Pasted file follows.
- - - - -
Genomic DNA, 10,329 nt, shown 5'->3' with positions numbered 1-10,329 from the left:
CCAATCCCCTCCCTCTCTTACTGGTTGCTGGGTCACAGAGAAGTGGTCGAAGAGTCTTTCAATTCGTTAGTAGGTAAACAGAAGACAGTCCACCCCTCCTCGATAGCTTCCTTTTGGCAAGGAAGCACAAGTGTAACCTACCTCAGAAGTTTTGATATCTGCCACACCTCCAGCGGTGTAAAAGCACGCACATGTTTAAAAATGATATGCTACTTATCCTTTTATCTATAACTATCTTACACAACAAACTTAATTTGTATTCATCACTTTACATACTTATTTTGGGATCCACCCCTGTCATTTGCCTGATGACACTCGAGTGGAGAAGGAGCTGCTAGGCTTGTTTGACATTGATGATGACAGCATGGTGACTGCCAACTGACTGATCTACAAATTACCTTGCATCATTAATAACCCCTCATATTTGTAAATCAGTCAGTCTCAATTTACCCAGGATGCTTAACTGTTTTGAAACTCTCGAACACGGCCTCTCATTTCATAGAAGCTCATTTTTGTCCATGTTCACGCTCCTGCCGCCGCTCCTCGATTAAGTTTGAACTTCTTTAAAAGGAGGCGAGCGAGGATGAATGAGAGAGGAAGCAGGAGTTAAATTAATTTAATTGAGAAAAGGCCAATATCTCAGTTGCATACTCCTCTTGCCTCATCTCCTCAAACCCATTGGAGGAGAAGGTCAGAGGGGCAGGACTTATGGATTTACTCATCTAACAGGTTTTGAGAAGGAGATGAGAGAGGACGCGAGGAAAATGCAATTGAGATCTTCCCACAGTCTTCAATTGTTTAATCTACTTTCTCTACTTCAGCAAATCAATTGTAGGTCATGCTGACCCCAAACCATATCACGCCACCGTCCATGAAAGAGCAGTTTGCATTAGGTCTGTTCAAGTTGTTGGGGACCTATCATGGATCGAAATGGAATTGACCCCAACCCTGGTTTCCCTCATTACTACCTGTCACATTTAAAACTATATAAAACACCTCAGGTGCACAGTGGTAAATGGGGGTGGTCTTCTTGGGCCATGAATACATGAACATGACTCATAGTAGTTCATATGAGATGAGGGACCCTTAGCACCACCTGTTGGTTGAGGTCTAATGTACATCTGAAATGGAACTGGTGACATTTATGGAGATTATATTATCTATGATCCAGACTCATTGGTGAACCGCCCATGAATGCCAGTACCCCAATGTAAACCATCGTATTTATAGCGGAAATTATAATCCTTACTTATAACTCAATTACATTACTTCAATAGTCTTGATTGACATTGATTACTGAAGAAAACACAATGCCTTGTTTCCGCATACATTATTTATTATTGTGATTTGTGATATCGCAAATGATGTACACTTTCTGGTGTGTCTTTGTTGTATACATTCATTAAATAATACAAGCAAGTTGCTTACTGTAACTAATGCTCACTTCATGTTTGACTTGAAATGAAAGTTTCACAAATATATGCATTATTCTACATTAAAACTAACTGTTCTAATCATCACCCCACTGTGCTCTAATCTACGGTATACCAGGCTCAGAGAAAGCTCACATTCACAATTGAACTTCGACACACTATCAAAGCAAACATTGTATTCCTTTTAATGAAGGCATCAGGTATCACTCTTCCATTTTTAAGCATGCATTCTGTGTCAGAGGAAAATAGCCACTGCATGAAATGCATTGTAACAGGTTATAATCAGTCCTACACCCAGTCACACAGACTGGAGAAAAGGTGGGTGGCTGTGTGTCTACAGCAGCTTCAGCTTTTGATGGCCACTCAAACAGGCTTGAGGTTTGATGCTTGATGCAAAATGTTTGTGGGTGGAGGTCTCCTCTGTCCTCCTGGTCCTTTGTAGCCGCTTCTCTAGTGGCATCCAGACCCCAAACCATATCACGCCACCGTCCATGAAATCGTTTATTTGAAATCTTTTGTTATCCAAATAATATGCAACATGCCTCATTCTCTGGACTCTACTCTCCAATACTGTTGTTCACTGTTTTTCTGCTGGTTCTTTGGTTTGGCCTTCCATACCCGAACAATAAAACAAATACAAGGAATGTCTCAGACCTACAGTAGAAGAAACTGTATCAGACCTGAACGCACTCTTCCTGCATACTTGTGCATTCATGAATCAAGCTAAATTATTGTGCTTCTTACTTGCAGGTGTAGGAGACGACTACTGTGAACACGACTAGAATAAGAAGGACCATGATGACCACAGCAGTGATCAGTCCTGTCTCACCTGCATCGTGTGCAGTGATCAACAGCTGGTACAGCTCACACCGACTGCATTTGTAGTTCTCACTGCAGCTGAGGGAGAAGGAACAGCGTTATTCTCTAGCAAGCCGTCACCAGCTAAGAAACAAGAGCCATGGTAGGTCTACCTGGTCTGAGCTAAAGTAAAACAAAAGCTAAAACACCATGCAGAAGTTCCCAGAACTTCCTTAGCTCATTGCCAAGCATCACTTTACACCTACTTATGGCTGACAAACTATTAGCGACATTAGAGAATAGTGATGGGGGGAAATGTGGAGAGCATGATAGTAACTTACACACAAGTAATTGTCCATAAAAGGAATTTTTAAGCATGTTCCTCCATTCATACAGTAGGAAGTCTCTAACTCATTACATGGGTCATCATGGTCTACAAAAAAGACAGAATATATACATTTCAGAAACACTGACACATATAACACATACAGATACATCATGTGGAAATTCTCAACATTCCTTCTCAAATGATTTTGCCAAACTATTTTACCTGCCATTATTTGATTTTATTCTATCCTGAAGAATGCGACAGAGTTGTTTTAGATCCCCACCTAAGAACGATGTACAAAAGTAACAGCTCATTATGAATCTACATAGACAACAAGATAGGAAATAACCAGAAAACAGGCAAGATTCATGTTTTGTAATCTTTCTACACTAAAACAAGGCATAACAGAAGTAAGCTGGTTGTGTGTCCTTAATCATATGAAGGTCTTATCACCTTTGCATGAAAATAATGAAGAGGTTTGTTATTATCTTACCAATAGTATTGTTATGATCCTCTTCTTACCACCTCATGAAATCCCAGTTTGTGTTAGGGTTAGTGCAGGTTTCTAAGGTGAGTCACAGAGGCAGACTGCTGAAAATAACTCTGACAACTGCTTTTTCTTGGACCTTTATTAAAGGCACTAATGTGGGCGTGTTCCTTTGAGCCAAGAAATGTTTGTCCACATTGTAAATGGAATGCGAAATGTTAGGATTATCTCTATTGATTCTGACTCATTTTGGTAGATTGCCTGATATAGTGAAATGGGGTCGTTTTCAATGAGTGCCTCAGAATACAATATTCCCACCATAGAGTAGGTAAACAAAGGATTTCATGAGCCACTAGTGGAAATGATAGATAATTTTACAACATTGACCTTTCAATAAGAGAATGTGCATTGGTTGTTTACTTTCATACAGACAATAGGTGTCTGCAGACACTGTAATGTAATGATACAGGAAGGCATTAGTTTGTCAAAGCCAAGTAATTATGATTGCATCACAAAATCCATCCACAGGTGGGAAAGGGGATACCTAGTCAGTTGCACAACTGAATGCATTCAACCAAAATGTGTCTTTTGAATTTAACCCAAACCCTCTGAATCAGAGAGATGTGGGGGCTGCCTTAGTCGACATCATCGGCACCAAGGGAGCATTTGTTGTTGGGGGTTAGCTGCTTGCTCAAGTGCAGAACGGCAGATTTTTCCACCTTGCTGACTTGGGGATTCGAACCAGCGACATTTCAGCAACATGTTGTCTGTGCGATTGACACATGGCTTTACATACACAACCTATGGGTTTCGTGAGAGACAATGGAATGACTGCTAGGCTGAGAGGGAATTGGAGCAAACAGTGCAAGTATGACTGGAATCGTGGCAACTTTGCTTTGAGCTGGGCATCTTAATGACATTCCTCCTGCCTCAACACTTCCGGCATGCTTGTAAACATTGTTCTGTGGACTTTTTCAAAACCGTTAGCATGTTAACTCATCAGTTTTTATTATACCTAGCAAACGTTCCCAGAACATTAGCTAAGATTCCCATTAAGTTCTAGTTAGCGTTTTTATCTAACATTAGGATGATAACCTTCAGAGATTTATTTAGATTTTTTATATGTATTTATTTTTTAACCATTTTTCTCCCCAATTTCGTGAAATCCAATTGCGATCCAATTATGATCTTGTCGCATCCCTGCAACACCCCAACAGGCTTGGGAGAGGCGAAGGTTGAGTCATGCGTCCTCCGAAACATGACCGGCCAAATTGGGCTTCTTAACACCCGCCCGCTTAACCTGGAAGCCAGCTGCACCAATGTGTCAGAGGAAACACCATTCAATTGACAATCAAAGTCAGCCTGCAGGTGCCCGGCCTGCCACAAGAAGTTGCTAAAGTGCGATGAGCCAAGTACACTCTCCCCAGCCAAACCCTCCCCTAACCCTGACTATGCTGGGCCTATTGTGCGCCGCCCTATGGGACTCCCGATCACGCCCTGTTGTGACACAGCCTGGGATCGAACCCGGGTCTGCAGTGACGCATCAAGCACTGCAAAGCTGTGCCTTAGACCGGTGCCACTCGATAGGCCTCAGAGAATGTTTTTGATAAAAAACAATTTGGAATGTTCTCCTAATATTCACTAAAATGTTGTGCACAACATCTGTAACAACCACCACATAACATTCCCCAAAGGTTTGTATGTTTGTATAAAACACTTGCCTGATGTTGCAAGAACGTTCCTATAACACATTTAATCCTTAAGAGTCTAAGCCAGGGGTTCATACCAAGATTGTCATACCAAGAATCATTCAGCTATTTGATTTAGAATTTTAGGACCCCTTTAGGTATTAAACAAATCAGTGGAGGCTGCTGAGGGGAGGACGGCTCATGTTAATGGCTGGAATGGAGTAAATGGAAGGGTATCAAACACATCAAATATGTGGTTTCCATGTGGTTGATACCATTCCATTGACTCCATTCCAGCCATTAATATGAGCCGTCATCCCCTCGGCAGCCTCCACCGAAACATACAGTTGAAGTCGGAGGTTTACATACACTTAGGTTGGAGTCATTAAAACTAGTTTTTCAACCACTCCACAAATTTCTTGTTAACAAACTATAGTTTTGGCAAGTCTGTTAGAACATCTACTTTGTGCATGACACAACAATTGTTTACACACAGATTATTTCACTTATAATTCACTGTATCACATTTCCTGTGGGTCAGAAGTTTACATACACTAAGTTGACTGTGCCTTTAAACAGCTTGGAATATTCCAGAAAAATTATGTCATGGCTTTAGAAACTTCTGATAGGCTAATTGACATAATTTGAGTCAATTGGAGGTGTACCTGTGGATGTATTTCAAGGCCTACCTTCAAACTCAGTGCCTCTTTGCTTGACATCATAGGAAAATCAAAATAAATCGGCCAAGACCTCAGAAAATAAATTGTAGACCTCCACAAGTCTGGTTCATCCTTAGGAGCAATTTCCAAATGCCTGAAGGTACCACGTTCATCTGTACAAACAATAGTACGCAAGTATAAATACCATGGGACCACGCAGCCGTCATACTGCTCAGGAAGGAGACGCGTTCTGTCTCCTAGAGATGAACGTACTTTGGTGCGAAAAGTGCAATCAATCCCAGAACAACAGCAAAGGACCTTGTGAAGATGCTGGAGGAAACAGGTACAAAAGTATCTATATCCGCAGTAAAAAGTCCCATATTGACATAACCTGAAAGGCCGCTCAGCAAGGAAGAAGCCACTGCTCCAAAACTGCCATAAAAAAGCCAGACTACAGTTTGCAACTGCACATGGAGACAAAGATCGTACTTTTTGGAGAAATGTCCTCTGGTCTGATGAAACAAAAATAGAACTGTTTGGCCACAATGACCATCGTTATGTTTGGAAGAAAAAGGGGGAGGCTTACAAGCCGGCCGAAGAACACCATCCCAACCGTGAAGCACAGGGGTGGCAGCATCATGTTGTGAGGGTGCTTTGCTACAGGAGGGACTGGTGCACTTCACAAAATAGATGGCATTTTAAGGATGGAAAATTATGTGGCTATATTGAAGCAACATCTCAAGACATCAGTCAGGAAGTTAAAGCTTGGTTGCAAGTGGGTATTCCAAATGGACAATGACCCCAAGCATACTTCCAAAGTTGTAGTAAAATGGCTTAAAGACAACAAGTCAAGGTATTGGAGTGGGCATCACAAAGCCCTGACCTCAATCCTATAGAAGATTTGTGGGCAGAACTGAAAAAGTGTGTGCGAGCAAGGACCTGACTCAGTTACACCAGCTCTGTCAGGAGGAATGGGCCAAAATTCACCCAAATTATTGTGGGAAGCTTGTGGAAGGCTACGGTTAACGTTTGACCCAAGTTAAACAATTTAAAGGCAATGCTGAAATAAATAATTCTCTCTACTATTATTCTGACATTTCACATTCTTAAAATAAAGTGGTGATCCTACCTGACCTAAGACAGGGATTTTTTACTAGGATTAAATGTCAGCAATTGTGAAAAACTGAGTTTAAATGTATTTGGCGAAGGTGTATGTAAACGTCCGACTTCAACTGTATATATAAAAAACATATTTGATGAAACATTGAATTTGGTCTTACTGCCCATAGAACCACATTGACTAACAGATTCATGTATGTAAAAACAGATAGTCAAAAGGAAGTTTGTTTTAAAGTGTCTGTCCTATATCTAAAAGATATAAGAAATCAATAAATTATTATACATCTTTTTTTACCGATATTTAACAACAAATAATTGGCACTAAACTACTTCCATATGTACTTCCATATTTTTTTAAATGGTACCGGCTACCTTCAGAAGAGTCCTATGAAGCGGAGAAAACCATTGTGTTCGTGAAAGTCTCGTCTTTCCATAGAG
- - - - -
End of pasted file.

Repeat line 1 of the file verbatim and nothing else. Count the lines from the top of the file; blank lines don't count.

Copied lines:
Genomic DNA, 10,329 nt, shown 5'->3' with positions numbered 1-10,329 from the left: